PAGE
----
Tibet’s Dalai Lama will make his third visit to Estonia this August, having been invited by composer Sven Grünberg. As on the previous trips, the visit has aroused critcism of Estonia’s top leadership who are expected to avoid open and official meetings with the Tibetan leader.
Former prime minister Juhan Parts (currently economics and communications minister) states that he would have certainly met with the Dalai lama: “Why not? I don’t see any reason not to meet with him. He himself has stressed that he is a religious leader, not a politician.”
The Dalai Lama (Nobel Peace Prize laureate 1989) has met with all US presidents starting with Jimmy Carter and amongst others, Lithuania’s Vytautas Landsbergis, the Czech Republic’s Vaclav Havel and Germany’s Angela Merkel. Political ideology seems not to be a factor in making one’s choice: When recently the City of Paris decidied to confer the title of Honorary Citizen on the Dalai Lama, supporting the proposal were the socialist and greens; opposing it were the communists, centrists, conservative president Nicolas Sarkozy’s party members.
Some economists in Estonia view the country’s trade relations superceding any intent to focus on China’s miserable human rights record or the plight of politically suppressed Tibetans. Others acknowledge that, yes, China would react negatively to western official recognition of the Dalai Lama, but eventually China would want to continue with its robust trade/investment relationship with the west and anything hindering it would be unproductive. China’s indignation would subside.
A study (Fuchs and Klann 2010) of how bilateral tensions affect trade with autocratic China seems to confirm this viewpoint. It found that meetings of a political leader with the Dalai Lama decrease exports to China by 8.1%. This “Dalai Lama effect” disappears two years after a meeting takes place. The researchers indicate that there could be potential losses when receiving the Dalai Lama, but not meeting with him is not necessarily the conclusion to be drawn from the findings. The willingness to bear the costs of trade reductions in conjunction with bilateral disagreements lends credible resolve to the political position of such a country.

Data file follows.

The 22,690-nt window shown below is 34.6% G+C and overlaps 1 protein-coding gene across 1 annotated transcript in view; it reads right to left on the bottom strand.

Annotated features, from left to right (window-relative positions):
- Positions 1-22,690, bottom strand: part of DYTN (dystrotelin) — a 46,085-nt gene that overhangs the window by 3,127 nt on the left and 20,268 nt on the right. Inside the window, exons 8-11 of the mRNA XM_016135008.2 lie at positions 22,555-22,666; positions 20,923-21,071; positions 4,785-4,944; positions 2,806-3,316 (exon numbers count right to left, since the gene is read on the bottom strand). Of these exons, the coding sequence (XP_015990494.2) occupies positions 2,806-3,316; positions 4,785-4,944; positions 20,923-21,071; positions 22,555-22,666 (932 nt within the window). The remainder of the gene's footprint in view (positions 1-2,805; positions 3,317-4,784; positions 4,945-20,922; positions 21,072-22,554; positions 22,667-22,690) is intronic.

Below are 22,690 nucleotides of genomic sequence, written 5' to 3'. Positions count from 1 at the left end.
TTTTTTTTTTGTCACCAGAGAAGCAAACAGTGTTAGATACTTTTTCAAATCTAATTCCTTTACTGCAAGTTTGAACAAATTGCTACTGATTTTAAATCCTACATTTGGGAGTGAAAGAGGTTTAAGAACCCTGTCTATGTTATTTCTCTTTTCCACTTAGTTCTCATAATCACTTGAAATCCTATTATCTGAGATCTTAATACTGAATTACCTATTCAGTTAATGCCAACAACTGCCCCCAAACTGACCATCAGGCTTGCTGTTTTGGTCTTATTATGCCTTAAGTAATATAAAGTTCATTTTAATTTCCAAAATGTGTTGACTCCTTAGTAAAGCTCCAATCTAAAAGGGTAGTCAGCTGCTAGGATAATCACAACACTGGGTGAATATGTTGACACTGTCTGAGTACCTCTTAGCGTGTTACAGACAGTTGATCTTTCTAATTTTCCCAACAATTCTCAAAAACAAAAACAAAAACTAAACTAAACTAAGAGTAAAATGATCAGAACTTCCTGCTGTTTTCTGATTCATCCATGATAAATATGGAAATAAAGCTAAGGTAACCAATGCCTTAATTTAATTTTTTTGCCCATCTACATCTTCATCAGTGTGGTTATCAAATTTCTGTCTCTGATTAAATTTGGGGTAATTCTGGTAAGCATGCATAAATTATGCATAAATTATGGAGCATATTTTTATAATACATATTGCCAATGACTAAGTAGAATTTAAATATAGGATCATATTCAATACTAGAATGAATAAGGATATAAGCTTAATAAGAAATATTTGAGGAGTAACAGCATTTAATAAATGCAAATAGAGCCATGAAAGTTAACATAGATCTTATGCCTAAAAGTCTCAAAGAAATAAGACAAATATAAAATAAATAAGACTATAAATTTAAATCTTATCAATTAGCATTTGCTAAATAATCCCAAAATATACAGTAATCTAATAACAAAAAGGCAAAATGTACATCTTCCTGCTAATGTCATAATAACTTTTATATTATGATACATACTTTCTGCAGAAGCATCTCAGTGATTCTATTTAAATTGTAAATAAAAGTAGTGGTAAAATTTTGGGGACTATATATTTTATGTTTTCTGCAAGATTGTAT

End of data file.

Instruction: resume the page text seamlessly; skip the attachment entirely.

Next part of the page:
In a January 18 Washington Post article authored by practising Tibetan Buddhist Matteo Pistono, Estonians can find parallels between Tibetans and the fate of Estonians during the Soviet occupation: “It is in Tibet where the rights and freedoms set forth by the community of nations as “universal” are deemed by China to be “arbitrary” and an aggressive assimilation agenda forged by the Chinese Communist Party threatens the survival of a unique wisdom that holds the development of compassion as its spiritual goal. “
Estonians, demanding self determination for their country, are familiar with this adage: If a freedom-loving nation does not oppose repression, wherever it may be, it has lost its moral authority to speak on behalf those oppressed. Pragmatists however insist that the Tibet/China conflict is a classical nationalistic dispute in which the rights of a people, Tibetans, to self-determination and independence is pitted against the rights of a multiethnic state, China, to maintain what it sees as its historical territorial integrity. (Harkens back to the Soviet era’s Kremlin, even to today’s power elite of Russia.)
Would it be naive to ask why some leading western decision-makers shouldn’t make the righteous choice to officially recognize the Dalai Lama, support the aspirations of the Tibetan people and bear the brunt (it seems only temporarily) of Peking’s wrath? It’d be easier to look in the mirror every morning.
Dalai Lama and Estonia: a moral dilemma - democratic ideals vs realpolitik